Whether or not membership with the union was substantially established.

Whether or not the second opinion or medical findings can overthrow the company-designated physician’s findings despite failure of seafarer to refer to a third doctor

SC Ruling:

The SC did not find merit in the petition.

The SC held that no proof was presented to show that Enriquez’s employment was covered by the CBA.

Enriquez failed to adequately prove that he was entitled to the benefits of an alleged CBA he had presented. The ITF Cruise Ship Agreement For Catering Personnel presented by Enriquez bore no specific details as regards the parties covered thereby, the effectivity or duration thereof, or even the signatures of contracting parties.

Records are bereft of evidence showing that Enriquez’s employment was covered by the supposed CBA or that North Sea Marines had entered into any collective bargaining agreement with any union in which Enriquez was a member.

Enriquez’s entitlement to disability benefits is therefore governed by the POEA-SEC and relevant labor laws which are deemed written in the contract of employment with North Sea Marines.

The SC held that it is clearly provided in the POEA-SEC that in order to claim disability benefits, it is the company-designated physician who must proclaim that the seafarer suffered a permanent disability, whether total or partial, due to either injury or illness, during the term of his employment. If the doctor appointed by the seafarer makes a finding contrary to that of the assessment of the company-designated physician, a third doctor may be agreed jointly between the employer and seafarer whose decision shall be binding on both of them.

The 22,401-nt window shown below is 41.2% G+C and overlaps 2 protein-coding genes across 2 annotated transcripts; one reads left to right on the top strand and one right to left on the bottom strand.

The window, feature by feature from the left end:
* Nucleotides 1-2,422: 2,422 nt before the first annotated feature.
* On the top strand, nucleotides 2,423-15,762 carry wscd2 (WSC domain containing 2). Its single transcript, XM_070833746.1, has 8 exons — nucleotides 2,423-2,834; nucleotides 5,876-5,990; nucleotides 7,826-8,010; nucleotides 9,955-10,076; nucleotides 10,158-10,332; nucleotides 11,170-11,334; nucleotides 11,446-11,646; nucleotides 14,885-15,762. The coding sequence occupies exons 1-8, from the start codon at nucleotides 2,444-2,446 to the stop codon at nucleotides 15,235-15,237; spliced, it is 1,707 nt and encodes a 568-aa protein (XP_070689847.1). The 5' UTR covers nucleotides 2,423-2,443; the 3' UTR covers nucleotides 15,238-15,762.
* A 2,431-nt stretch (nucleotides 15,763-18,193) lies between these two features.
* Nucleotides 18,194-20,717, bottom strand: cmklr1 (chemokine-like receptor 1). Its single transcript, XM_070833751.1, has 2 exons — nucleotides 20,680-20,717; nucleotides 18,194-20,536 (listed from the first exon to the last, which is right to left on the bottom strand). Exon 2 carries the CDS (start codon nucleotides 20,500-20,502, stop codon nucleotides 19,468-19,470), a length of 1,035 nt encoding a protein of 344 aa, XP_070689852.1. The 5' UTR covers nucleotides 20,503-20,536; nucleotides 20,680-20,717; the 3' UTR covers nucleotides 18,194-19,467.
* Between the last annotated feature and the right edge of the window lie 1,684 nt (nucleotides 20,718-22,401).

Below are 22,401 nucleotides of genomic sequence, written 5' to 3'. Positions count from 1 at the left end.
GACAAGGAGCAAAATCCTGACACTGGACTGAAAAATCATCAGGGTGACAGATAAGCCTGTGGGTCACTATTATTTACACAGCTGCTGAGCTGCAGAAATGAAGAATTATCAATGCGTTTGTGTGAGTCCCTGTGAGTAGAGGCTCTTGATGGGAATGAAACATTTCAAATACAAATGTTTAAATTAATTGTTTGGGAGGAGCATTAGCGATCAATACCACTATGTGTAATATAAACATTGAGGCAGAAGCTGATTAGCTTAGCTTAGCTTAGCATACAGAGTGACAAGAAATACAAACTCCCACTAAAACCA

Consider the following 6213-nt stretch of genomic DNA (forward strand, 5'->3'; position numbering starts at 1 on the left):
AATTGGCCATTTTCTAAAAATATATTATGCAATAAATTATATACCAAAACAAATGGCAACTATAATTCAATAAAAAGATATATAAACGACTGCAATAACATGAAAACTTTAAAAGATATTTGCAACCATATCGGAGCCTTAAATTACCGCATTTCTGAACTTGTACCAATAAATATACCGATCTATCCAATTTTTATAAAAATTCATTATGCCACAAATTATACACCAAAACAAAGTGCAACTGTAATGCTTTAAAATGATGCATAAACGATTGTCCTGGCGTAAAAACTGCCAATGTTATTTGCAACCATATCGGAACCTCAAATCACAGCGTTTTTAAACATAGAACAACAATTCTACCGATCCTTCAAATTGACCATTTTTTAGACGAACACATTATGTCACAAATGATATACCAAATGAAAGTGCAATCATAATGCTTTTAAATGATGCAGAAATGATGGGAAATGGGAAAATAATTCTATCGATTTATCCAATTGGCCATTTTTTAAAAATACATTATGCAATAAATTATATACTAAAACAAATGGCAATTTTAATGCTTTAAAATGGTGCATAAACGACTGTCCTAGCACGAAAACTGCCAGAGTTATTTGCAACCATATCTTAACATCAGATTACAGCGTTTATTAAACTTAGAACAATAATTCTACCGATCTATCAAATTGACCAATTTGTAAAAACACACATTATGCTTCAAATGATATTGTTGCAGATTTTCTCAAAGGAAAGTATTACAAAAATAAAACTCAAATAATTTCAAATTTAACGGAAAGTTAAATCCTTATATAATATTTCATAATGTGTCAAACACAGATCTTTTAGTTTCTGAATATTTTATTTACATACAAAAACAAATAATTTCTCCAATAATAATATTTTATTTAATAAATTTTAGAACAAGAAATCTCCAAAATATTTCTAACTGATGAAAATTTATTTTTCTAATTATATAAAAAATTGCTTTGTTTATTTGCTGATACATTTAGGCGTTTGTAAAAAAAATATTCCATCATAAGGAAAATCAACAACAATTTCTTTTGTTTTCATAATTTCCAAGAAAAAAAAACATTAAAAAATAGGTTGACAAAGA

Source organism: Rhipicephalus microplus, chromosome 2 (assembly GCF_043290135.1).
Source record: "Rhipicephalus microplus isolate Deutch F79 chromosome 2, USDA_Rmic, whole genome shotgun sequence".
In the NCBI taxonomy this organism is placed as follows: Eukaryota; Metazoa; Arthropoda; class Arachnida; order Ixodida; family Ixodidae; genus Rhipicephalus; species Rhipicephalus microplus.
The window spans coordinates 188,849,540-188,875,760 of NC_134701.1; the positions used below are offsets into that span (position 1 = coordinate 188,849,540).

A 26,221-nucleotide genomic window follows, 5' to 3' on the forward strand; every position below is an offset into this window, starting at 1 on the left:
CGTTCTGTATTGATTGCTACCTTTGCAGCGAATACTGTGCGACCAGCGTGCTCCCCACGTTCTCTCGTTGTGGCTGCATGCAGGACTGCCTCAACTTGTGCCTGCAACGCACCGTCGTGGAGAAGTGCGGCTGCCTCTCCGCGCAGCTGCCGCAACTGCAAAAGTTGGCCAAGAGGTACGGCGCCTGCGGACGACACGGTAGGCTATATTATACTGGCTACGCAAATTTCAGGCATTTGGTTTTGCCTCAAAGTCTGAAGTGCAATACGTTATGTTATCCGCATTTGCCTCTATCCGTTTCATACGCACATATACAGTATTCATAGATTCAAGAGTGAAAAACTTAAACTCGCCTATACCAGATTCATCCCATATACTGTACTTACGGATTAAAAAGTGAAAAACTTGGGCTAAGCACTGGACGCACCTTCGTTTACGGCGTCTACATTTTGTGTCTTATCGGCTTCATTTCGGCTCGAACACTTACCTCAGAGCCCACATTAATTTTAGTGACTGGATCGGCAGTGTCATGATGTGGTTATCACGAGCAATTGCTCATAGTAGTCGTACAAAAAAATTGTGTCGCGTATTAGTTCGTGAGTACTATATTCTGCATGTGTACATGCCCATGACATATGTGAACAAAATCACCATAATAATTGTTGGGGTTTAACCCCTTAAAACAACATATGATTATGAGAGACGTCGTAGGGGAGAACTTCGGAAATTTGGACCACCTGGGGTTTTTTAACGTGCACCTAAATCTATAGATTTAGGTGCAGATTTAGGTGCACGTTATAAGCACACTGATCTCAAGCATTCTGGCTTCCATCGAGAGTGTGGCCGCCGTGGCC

Citing Vergara vs. Hammonia Maritime Services, Inc., the SC pronounced that while a seafarer has the right to seek a second and even a third opinion, the final determination of whose decision must prevail must be done in accordance with this agreed procedure. Failure to observe this will make the company-designated physician’s assessment final and binding.

Dr. Rabago, the orthopedic surgeon, and the physiatrist assessed Enriquez fit to resume sea duties. While Dr. Garduce, from whom he sought independent opinion, assessed him to be unfit for sea duties. However, Enriquez did not refer the conflicting assessments to a third doctor in accordance with the mandated procedure.

The SC held that the company-designated physician’s assessment was not effectively disputed; hence, the Court has no option but to declare Dr. Rabago’ s fit to work declaration as final and binding.

The SC finally found Dr. Rabago’s fit to work assessment a reliable diagnosis of Enriquez’s condition and should prevail over Dr. Garduce’s appraisal of Enriquez’s disability. Dr. Rabago’s timely assessment, rendered within 120 days from Enriquez’s repatriation, which was not properly disputed in accordance with an agreed procedure, is considered final and binding.

Labor Code of the Philippines 2018 Edition with Notes and Comments by Atty. Villanueva is now available